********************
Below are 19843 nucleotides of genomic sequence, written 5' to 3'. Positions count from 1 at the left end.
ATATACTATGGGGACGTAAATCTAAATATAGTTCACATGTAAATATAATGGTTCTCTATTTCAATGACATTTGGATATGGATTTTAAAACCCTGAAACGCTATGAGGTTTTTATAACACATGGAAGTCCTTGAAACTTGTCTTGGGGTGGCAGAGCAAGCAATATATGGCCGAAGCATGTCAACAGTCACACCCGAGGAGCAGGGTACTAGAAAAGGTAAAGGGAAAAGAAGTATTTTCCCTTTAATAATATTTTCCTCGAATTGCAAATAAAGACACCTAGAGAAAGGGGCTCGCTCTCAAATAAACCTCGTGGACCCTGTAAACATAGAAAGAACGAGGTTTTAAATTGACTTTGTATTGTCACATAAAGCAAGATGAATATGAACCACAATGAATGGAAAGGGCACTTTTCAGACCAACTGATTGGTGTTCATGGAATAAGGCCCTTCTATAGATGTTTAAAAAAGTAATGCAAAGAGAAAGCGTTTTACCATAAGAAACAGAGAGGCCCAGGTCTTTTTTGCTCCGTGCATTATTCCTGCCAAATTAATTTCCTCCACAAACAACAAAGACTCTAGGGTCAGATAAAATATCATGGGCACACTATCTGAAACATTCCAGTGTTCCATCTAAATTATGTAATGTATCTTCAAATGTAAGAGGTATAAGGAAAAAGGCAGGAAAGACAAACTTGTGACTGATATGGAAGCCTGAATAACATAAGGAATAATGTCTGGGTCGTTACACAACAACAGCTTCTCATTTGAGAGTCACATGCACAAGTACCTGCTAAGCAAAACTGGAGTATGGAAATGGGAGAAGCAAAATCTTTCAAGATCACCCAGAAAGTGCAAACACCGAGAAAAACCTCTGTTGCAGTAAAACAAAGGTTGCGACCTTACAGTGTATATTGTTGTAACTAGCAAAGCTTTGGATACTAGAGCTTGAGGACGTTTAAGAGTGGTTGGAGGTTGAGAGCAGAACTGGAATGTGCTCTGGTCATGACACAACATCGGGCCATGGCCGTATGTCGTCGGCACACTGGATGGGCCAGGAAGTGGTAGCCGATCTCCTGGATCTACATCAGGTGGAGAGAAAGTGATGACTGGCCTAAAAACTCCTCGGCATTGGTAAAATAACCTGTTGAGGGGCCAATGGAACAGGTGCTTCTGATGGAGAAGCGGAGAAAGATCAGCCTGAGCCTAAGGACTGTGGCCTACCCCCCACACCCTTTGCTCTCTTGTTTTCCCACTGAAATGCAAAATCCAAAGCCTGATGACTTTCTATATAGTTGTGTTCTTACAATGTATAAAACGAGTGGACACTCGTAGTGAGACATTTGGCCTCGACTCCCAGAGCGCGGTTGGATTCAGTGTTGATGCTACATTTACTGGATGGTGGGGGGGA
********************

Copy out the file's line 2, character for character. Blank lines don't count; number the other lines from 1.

ATATACTATGGGGACGTAAATCTAAATATAGTTCACATGTAAATATAATGGTTCTCTATTTCAATGACATTTGGATATGGATTTTAAAACCCTGAAACGCTATGAGGTTTTTATAACACATGGAAGTCCTTGAAACTTGTCTTGGGGTGGCAGAGCAAGCAATATATGGCCGAAGCATGTCAACAGTCACACCCGAGGAGCAGGGTACTAGAAAAGGTAAAGGGAAAAGAAGTATTTTCCCTTTAATAATATTTTCCTCGAATTGCAAATAAAGACACCTAGAGAAAGGGGCTCGCTCTCAAATAAACCTCGTGGACCCTGTAAACATAGAAAGAACGAGGTTTTAAATTGACTTTGTATTGTCACATAAAGCAAGATGAATATGAACCACAATGAATGGAAAGGGCACTTTTCAGACCAACTGATTGGTGTTCATGGAATAAGGCCCTTCTATAGATGTTTAAAAAAGTAATGCAAAGAGAAAGCGTTTTACCATAAGAAACAGAGAGGCCCAGGTCTTTTTTGCTCCGTGCATTATTCCTGCCAAATTAATTTCCTCCACAAACAACAAAGACTCTAGGGTCAGATAAAATATCATGGGCACACTATCTGAAACATTCCAGTGTTCCATCTAAATTATGTAATGTATCTTCAAATGTAAGAGGTATAAGGAAAAAGGCAGGAAAGACAAACTTGTGACTGATATGGAAGCCTGAATAACATAAGGAATAATGTCTGGGTCGTTACACAACAACAGCTTCTCATTTGAGAGTCACATGCACAAGTACCTGCTAAGCAAAACTGGAGTATGGAAATGGGAGAAGCAAAATCTTTCAAGATCACCCAGAAAGTGCAAACACCGAGAAAAACCTCTGTTGCAGTAAAACAAAGGTTGCGACCTTACAGTGTATATTGTTGTAACTAGCAAAGCTTTGGATACTAGAGCTTGAGGACGTTTAAGAGTGGTTGGAGGTTGAGAGCAGAACTGGAATGTGCTCTGGTCATGACACAACATCGGGCCATGGCCGTATGTCGTCGGCACACTGGATGGGCCAGGAAGTGGTAGCCGATCTCCTGGATCTACATCAGGTGGAGAGAAAGTGATGACTGGCCTAAAAACTCCTCGGCATTGGTAAAATAACCTGTTGAGGGGCCAATGGAACAGGTGCTTCTGATGGAGAAGCGGAGAAAGATCAGCCTGAGCCTAAGGACTGTGGCCTACCCCCCACACCCTTTGCTCTCTTGTTTTCCCACTGAAATGCAAAATCCAAAGCCTGATGACTTTCTATATAGTTGTGTTCTTACAATGTATAAAACGAGTGGACACTCGTAGTGAGACATTTGGCCTCGACTCCCAGAGCGCGGTTGGATTCAGTGTTGATGCTACATTTACTGGATGGTGGGGGGGA